PONS Kurzgeschichten: The Skye's the Limit - Dominic Butler - E-Book

PONS Kurzgeschichten: The Skye's the Limit E-Book

Dominic Butler

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Englisch lernen mit spannenden Kurzgeschichten Sie lieben England und alles, was dazugehört? Dann tauchen Sie ins Land ein und frischen Sie ganz nebenbei Ihre Englischkenntnisse auf! Mit 20 abwechslungsreichen Kurzgeschichten von der Isle of Skye bis nach Wimbledon erweitern Sie spielend Ihre Lesekompetenz. Wortangaben auf jeder Seite helfen Ihnen dabei. Für Fortgeschrittene (B1 – B2)

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The Skye’s the Limit

20 landestypische Kurzgeschichtenzum Englischlernen

vonDominic Butler

PONS GmbH

Stuttgart

PONS

THE SKYE’S THE LIMIT

20 landestypische Kurzgeschichten zum Englischlernen

vonDominic Butler

Alle Personen und Handlungen sind erfunden. Ähnlichkeiten mit lebendenoder verstorbenen Personen und tatsächlichen Begebenheiten wären reinzufällig.

1. Auflage 2017

© PONS GmbH, Stöckachstraße 11, 70190 Stuttgart, 2017www.pons.de

E-Mail: [email protected]

Alle Rechte vorbehalten.

Projektleitung: Canan Eulenberger-Özdamar

Logoentwurf: Erwin Poell, Heidelberg

Logoüberarbeitung: Sabine Redlin, Ludwigsburg

Titelfotos: Shutterstock/Ziven (Illustrationen), Fotolia/neropha (FelsenIsle of Skye), iStock/Ekaterina_Marory (Getränk), iStock/Borut Trdina(Fuchs), Shutterstock/Lucky Business (Tennis), Shutterstock/Nicolas Primola (Biene), thinkstock/7Michael (Häuser Isle of Skye)

Einbandgestaltung: Anne Helbich, Stuttgart

Layout: PONS GmbH, Stuttgart

ISBN: 978-3-12-050113-8

VORWORT

EINIGE WORTE VORAB

Sie lieben England, lesen gerne Kurzgeschichten und möchten etwas für Ihr Englisch tun?

Dann haben Sie sich für das richtige E-Book entschieden! Mit 20 heiter bis skurrilen, spannenden, manchmal nachdenklichen, aber niemals langweiligen Kurzgeschichten tauchen Sie ins Leben auf der Insel ein und frischen so ganz nebenbei Ihre Sprache auf. Unterwegs oder zu Hause – suchen Sie sich einfach Ihren Lieblingsplatz und lesen Sie los!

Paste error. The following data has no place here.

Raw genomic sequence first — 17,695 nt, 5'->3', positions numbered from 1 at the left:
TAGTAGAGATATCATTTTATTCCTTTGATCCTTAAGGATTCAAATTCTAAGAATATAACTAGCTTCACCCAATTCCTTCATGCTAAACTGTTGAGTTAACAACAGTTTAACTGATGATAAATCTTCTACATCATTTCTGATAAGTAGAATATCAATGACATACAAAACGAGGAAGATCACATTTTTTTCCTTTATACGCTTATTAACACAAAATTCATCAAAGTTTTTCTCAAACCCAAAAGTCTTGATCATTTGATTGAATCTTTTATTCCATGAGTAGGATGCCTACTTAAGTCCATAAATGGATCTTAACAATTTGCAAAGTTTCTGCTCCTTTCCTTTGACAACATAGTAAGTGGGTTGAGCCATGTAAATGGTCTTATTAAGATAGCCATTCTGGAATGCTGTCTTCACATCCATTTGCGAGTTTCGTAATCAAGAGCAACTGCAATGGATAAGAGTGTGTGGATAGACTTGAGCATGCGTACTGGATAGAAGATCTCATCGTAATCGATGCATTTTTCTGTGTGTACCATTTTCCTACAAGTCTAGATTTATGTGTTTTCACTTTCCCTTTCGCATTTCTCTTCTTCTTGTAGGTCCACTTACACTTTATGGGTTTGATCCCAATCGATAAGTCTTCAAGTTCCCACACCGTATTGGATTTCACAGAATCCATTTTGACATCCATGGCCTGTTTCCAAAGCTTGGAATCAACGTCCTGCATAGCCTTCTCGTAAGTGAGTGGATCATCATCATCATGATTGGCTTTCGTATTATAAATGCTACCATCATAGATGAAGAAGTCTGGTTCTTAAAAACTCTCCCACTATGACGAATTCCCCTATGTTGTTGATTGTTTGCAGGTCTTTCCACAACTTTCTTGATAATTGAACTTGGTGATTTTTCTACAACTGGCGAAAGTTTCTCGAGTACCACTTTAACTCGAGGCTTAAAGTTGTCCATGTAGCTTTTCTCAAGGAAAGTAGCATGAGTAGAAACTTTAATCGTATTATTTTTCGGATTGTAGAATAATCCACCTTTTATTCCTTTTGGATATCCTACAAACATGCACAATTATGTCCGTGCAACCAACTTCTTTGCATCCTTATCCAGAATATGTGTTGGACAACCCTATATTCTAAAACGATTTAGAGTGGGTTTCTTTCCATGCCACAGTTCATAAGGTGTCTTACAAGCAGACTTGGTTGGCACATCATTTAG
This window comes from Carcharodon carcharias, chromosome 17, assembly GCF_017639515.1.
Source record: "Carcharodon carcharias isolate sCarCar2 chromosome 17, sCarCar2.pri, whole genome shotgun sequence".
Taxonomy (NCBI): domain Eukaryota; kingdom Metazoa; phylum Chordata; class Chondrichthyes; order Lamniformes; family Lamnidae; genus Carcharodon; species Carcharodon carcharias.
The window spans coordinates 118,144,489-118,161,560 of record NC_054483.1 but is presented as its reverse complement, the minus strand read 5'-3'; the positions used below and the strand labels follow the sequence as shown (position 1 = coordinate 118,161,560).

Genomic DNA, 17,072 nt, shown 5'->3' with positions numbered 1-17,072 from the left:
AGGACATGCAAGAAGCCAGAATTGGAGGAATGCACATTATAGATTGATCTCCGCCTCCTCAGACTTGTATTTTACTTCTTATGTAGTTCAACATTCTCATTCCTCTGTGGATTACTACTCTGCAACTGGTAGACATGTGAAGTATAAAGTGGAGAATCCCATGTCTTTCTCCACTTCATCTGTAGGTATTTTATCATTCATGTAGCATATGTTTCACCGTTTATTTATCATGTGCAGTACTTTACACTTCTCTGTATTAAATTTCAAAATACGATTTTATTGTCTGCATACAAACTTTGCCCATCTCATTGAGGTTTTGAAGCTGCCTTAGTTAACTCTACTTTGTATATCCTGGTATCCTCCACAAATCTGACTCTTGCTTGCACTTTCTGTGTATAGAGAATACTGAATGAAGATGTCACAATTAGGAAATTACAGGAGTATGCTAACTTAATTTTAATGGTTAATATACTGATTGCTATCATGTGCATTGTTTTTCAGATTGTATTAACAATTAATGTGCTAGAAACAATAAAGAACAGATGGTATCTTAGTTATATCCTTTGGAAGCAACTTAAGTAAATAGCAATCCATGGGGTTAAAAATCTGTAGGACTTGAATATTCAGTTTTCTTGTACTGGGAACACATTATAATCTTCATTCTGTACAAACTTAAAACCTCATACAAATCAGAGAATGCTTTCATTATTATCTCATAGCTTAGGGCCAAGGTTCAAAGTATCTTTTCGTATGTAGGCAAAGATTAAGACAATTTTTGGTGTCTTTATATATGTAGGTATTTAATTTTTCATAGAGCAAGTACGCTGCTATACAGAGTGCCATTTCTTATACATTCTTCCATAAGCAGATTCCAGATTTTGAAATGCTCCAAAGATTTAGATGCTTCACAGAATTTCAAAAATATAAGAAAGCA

Die fett geschriebenen und nummerierten Wörter oder Ausdrücke zeigen, dass es hierzu Vokabelangaben gibt. Mit Klick auf ein fett geschriebenes und nummeriertes Wort öffnen Sie automatisch eine Fußnote mit der deutschen Übersetzung. Von hier können Sie zur Vokabelliste für das jeweilige Kapitel springen. Mit nochmaligem Klick auf das Wort in der Liste schließt sich diese wieder und Sie gelangen zurück zum Text.

Im Anhang können Sie nochmals alle Wörter und Ausdrücke in einer alphabetischen Wortliste nachschlagen.

Viel Spaß!

ABOUT THE AUTHOR

Dominic Butler

Dominic Butler is an author and English teacher currently living, writing and teaching in Hungary. It could be said that creativity runs in the family, as his elder brother Matthew is a film director and his younger brother Graham, an actor. Educated in a traditional grammar school in the north of England, Dominic went on to hone his interest for literature at Sheffield Hallam University. A fan of all forms of fiction, Dominic has previously specialised in the crime genre, having created four collections of murderous tales for PONS readers. Now, however, he has chosen to put aside his ghoulish plots in favour of a second volume of short humorous stories with a twist; though he occasionally finds that even his most light-hearted stories may hide a shadowy surprise.

INHALT

1. The Witch's Head

2. The Eton Mess

3. The Skye’s the Limit

4. New Balls, Please

5. A Royal Hangover

6. A Shakespearean Tale

7. The Ghost Story of Jane Thornton

8. Neither Shaken nor Stirred

9. High Tea

10. The Stiff Upper Lip

11. The Trouble with British Food

12. Highland Games

13. Edinburgh Below

14. The Friendly Bet

15. Trains in the Night

16. Terribly Sorry

17. The Welsh Dragon

18. The Lifeguard

19. The York Shambles

20. Remember Remember

FUSSNOTEN

WORTLISTE

1. THE WITCH’S HEAD

Outside the Witch’s Head the stormpersisted1,howling2through the small Lancashire village of Barley. Inside, however, alog fire3was nicely warming this typical English pub, and a football match on the old television in the corner wasdrowning out4the sound of the wind.

Perched on their usual seats at the bar,ageing regulars5Graham and Roy watched the match in comfortable silence, their pints ofchestnut brown bitter6emptying at a steady speed7.

“Going to be a quiet one8,” said the landlord, a double-chinned man with abalding head9and smallbeady eyes10.

“Good,” said Roy, his eyes not moving from the television screen.

“Good for you, maybe; I need some customers,” said the landlord as heidly11polished the bar.

“You’ve got us,” said Graham, holding out his now empty pint glass.

“Aye, and we like it quiet,” agreed Roy as he too offered his empty glass.

It was then that the door to the small pubswung open12and a tall young man in asoaking wet13anorak stepped in from the rain.

“Evening,” said the young manbrightly14, putting hisbackpack15down by the door and walking across to the bar.